UK weather: More misery for flood-hit Britons as rivers hit record levels and Met Office warns of further storms to come
As the country catches its breath from ‘wild Wednesday’, forecasters say Britain’s ‘almost unparalleled’ natural crisis is going to get worse
With Britain facing an “almost unparalleled” flooding crisis and still reeling from yesterday's winds of over 100mph, experts have warned that more heavy rain will see river levels continue to rise.
There are now 17 of the severest flood warnings in place from the Environment Agency, meaning danger to life, and the agency warned that the River Thames is already at its highest level for 60 years.
Around 65,000 homes remain without power as a result of the storm yesterday dubbed "wild Wednesday", and the disruption is expected to be compounded tomorrow by winds of up to 80mph and further persistent, heavy rain.
The Met Office has now upgraded its warning for rain to amber going into the weekend, alongside a yellow alert for strong winds, with the former bringing yet more misery to the "most sensitive" flood-hit areas of Wales and southern England.
Forecasters said there would be a "multi-pronged attack" of wind, rain and snow striking the country tomorrow. The heavy rain could lead to more flooding as downpours of up to 40mm (1.6 inches) could fall in just six hours, a Met Office spokesman said, taking the tally of rain for this week above the average rainfall expected for the whole of February.
As well as surface water problems the rain could also impact on already full to bursting rivers. The River Severn was recorded at its highest level since Environment Agency records began at Worcester today, though experts there insisted that there were no fears flood defences would be breached.
When the new storm hits tomorrow, large waves and very strong winds will create "potentially dangerous conditions" along the south coast, and the Met Office warned the public should "be aware of the potential for disruption to travel as well as trees being uprooted and damage to structures".
It means there is unlikely to be any respite for flood-stricken communities in the short term. The Prime Minister, who is set to lead talks today on Britain's flood relief effort, had previously warned the river levels are expected to peak again on Sunday and Monday.
The Met Office confirmed that after a mainly dry Sunday, the next weather system will not be far behind. Sky News weather presenter Isobel Lang said Britain should be prepared for two more strong storms next week.
She said: "Saturday will be rainy everywhere and while Sunday will be goodish, the next depression will bring more rain on Monday.
"Tuesday and Wednesday will be drier before another low brings strong winds hitting the south of the country on Thursday, which will continue into the weekend.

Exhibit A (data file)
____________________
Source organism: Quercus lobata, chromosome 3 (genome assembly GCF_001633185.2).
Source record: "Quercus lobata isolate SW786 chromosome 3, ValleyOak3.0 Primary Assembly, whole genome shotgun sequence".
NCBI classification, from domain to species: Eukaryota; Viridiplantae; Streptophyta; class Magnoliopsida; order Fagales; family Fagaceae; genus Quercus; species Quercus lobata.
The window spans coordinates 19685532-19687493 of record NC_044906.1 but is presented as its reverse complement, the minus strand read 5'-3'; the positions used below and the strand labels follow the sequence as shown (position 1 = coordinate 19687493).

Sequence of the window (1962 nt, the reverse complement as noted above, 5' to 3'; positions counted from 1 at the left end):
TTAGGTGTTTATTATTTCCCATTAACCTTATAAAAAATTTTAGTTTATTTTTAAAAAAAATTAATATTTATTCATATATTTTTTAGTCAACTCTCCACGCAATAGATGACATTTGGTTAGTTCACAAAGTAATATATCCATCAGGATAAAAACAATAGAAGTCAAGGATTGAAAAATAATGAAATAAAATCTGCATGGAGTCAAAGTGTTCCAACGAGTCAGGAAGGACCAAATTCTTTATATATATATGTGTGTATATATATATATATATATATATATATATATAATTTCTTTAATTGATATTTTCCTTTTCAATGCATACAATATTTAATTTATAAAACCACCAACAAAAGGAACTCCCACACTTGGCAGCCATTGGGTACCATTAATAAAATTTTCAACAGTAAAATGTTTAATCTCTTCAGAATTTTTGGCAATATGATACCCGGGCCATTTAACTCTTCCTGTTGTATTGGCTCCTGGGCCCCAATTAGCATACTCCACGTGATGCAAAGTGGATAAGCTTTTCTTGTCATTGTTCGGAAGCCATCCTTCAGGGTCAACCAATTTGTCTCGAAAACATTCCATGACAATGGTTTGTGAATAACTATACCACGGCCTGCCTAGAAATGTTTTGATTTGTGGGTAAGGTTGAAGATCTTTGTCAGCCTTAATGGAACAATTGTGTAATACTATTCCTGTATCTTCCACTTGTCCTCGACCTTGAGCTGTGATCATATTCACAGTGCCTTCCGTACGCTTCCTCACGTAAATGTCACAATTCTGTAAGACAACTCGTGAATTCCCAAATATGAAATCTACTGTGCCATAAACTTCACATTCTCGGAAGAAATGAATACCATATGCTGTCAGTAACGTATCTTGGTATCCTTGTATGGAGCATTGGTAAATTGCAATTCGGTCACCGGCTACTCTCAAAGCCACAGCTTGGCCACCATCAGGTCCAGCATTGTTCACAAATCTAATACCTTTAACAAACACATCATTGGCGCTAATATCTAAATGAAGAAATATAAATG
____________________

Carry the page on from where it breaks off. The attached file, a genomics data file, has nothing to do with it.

"One positive sign from the long-range forecast is that things may start to dry up into the last week of February, bringing some respite for the worst-hit areas."
The floods were described as an "almost unparalleled" natural crisis by the Army's Major General Patrick Sanders.
He said 1,600 troops had been committed and thousands more were available if needed to help communities deal with flooding.
"There's more that we can do and we want to do more wherever we can make a difference, so please use us, that's what we're here for," he said.
The Ministry of Defence last night said more than 2,000 military personnel were on "high-readiness" to respond to requests in flood-affected areas.
With some 5,800 properties flooded and no immediate end to the crisis in sight, Mr Cameron lead a new Cabinet committee on flood recovery, replacing today's scheduled meeting of the full Cabinet.
Mr Cameron promised on Tuesday that "money is no object" in offering relief to those affected by the floods, though Transport Secretary Patrick McLoughlin indicated that there would be "careful consideration" before money is spent on the larger rebuilding exercise after water levels recede.
Toby Willison, programme director at the Environment Agency, said: "This is an exceptional event, it was the highest rainfall in January since 1776 and we think it is likely December, January and February will be the highest for 250 years," he said.
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Weather forecaster MeteoGroup said Capel Curig in north Wales had seen the UK's highest rainfall yesterday, with 35mm recorded from 6am to 6pm.
The Thames Valley has seen its third wettest winter since 1908, according to the University of Reading's Atmospheric Observatory.
It measured 12.5ins (319.3mm) of rain in the region since December 15 - compared with an average of 6.4ins (164.4mm) for December, January and February.
Andrew Barrett, a storm expert at the university, said: "It will be a miracle if this is not the wettest winter on the record - with yet more storms set to batter the UK over the coming days."
Additional reporting by PA
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